Within social-justice movements, tensions often surface between older and youngster activists—that’s hardly new. But the Rev. Al Sharpton says that recent criticism that he isn’t doing enough to groom younger, up-and-coming activists within his civil rights tradition is simply not true.
“This is more about ideology than it is about generational differences,” Sharpton told The Root. He pointed to dozens of his protégés—all in their 20s and 30s—who have committed themselves to the principles of an interracial and nonviolent movement.
“I have spent an inordinate amount of time trying to make sure that we can continue this movement and National Action Network for the next 30 to 40 years when I am gone,” he said. “Leadership cannot be willed. I can’t pass the torch. I can only keep the flame lit.”
For his part, Sharpton is not sure who will replace him after he exits the national stage, but he said that it’s not up to him to handpick his successor. That person “has to put in the work and earn it,” he said.
“I’m sure I was not Jesse’s [Jackson] choice. There were other guys who were probably more palpable to him,” said Sharpton, who as a teenager served as the youth director of Brooklyn’s Operation Breadbasket—the economic arm of the Southern Christian Leadership Conference that Jackson directed at the request of Martin Luther King Jr.
But by the mid-2000s, Sharpton had gone on to surpass his mentor in national prominence, much to the chagrin of those who had hoped that Sharpton would fade away from the public spotlight. “I was too young to know for sure, but it’s possible that Jesse wasn’t Dr. King’s choice, either,” he said.
Sharpton said that contrary to some reports, a diverse group of young people were invited to speak at the Dec. 13 Justice for All rally in Washington, D.C. The event drew more than 10,000 people to the nation’s capital to train a spotlight on the killing of unarmed black men in the wake of several high-profile shootings, as well as to urge Congress to take up legislation that would require closer monitoring of police departments across the country.
“This was not a revolutionary march, and I don’t apologize for that,” said Sharpton, who added that he had not yet arrived at the rally when a group of protesters, whom he did not know, stormed the stage and demanded to speak. He said that when he arrived on the scene later, he granted the activists speaking time after they assured him that they were not going to call for violence or promote inflammatory rhetoric against nonblacks.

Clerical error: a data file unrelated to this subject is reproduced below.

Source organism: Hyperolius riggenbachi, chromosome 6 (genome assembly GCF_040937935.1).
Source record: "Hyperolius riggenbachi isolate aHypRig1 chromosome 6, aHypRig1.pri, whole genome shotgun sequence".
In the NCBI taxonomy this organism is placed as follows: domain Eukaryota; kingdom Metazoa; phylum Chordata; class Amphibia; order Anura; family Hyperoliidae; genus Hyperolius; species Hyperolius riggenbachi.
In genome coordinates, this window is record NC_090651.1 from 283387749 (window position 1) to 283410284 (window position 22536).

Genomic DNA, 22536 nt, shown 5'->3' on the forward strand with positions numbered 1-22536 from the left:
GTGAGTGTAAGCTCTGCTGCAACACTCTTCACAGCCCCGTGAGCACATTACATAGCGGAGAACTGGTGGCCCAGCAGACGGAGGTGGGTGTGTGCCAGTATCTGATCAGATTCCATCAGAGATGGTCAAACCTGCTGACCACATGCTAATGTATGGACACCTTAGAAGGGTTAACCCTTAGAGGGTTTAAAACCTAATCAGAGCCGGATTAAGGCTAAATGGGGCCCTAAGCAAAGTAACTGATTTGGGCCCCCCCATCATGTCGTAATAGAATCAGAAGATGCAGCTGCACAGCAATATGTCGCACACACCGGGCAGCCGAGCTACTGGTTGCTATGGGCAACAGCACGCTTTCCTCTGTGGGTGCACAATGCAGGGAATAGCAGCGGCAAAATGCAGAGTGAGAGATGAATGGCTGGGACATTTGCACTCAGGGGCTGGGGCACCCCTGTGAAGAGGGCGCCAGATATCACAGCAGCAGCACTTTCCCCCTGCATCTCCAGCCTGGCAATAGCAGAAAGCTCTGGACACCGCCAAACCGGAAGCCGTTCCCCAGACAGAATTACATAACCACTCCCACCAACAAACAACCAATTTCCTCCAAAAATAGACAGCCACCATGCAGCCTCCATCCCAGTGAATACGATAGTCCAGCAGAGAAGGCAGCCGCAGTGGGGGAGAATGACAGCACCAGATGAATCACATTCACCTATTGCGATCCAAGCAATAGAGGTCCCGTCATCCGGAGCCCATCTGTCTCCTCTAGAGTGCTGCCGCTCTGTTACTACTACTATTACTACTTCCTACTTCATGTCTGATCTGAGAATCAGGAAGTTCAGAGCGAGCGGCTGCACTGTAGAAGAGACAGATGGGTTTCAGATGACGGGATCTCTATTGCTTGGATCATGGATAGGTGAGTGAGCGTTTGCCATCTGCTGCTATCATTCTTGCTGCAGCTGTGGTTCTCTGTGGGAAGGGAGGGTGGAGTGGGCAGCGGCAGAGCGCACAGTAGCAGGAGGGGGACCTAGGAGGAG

“This was not promoted as a town hall meeting,” he said.
Sharpton recalled that at one point during the protests after the Trayvon Martin shooting, a demonstrator publicly called for a $10,000 bounty to be placed on the life of George Zimmerman, the neighborhood watchman who killed Trayvon. The slain teen’s parents, however, as well as the parents of the other shooting victims who have worked with Sharpton, have called for peaceful demonstrations.
“This was not just a Ferguson march,” Sharpton said of Saturday’s event. “This was for all of the families, and we had them all represented.”
Several of the activists said that they showed up at the rally even though they disagree philosophically with Sharpton’s tactics and strategy.
“We came here knowing that our voices would be excluded from the program,” said Janessa Robinson, an organizer with D.C. Ferguson, the group of activists who rushed the stage. “We had to force them to give us a voice.”
Robinson dismissed the march as “an event and not a representation of the movement” and chided national civil rights leaders for refusing to acknowledge the activists who have largely been responsible for the near-daily protests taking place across the country in the wake of nonindictments by grand juries after the killings, by police, of Michael Brown in Ferguson, Mo., and Eric Garner in New York City.
It’s a charge that’s rejected by Sharpton, who noted that his organization has a vibrant Ferguson chapter, headed by a young minister, the Rev. Carlton Lee, who he said has been on the front lines of many of these protests.
Sharpton said he was unsure why activists who disagreed with his political tactics and strategy would want to attend the gathering in the first place. “I don’t go to marches spearheaded by people who I disagree with,” said Sharpton. “I just do what I’m doing.”
Jamal Watson is the senior staff writer for Diverse: Issues in Higher Education and the author of a forthcoming biography of the Rev. Al Sharpton. Follow him on Twitter.